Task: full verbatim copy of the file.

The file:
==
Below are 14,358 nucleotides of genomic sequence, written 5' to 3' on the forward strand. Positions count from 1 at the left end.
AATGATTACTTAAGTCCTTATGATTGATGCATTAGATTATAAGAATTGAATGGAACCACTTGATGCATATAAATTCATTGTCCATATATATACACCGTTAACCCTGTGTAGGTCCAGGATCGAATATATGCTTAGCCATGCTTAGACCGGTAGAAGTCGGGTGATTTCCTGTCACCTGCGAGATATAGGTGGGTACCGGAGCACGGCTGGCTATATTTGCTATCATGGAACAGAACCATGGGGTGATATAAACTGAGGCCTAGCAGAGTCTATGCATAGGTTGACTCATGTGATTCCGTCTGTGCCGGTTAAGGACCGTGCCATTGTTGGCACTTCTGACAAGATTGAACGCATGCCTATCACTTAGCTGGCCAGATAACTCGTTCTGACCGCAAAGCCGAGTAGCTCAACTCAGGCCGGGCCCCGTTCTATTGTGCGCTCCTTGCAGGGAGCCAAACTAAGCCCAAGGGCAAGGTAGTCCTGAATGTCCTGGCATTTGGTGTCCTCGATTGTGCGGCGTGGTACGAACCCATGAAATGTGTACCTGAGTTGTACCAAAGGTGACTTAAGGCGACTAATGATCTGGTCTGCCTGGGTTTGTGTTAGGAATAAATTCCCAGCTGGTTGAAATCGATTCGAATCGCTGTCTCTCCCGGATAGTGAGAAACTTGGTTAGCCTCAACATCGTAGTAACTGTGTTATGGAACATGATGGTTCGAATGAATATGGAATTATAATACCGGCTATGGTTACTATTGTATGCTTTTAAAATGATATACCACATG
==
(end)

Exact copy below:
Below are 14,358 nucleotides of genomic sequence, written 5' to 3' on the forward strand. Positions count from 1 at the left end.
AATGATTACTTAAGTCCTTATGATTGATGCATTAGATTATAAGAATTGAATGGAACCACTTGATGCATATAAATTCATTGTCCATATATATACACCGTTAACCCTGTGTAGGTCCAGGATCGAATATATGCTTAGCCATGCTTAGACCGGTAGAAGTCGGGTGATTTCCTGTCACCTGCGAGATATAGGTGGGTACCGGAGCACGGCTGGCTATATTTGCTATCATGGAACAGAACCATGGGGTGATATAAACTGAGGCCTAGCAGAGTCTATGCATAGGTTGACTCATGTGATTCCGTCTGTGCCGGTTAAGGACCGTGCCATTGTTGGCACTTCTGACAAGATTGAACGCATGCCTATCACTTAGCTGGCCAGATAACTCGTTCTGACCGCAAAGCCGAGTAGCTCAACTCAGGCCGGGCCCCGTTCTATTGTGCGCTCCTTGCAGGGAGCCAAACTAAGCCCAAGGGCAAGGTAGTCCTGAATGTCCTGGCATTTGGTGTCCTCGATTGTGCGGCGTGGTACGAACCCATGAAATGTGTACCTGAGTTGTACCAAAGGTGACTTAAGGCGACTAATGATCTGGTCTGCCTGGGTTTGTGTTAGGAATAAATTCCCAGCTGGTTGAAATCGATTCGAATCGCTGTCTCTCCCGGATAGTGAGAAACTTGGTTAGCCTCAACATCGTAGTAACTGTGTTATGGAACATGATGGTTCGAATGAATATGGAATTATAATACCGGCTATGGTTACTATTGTATGCTTTTAAAATGATATACCACATG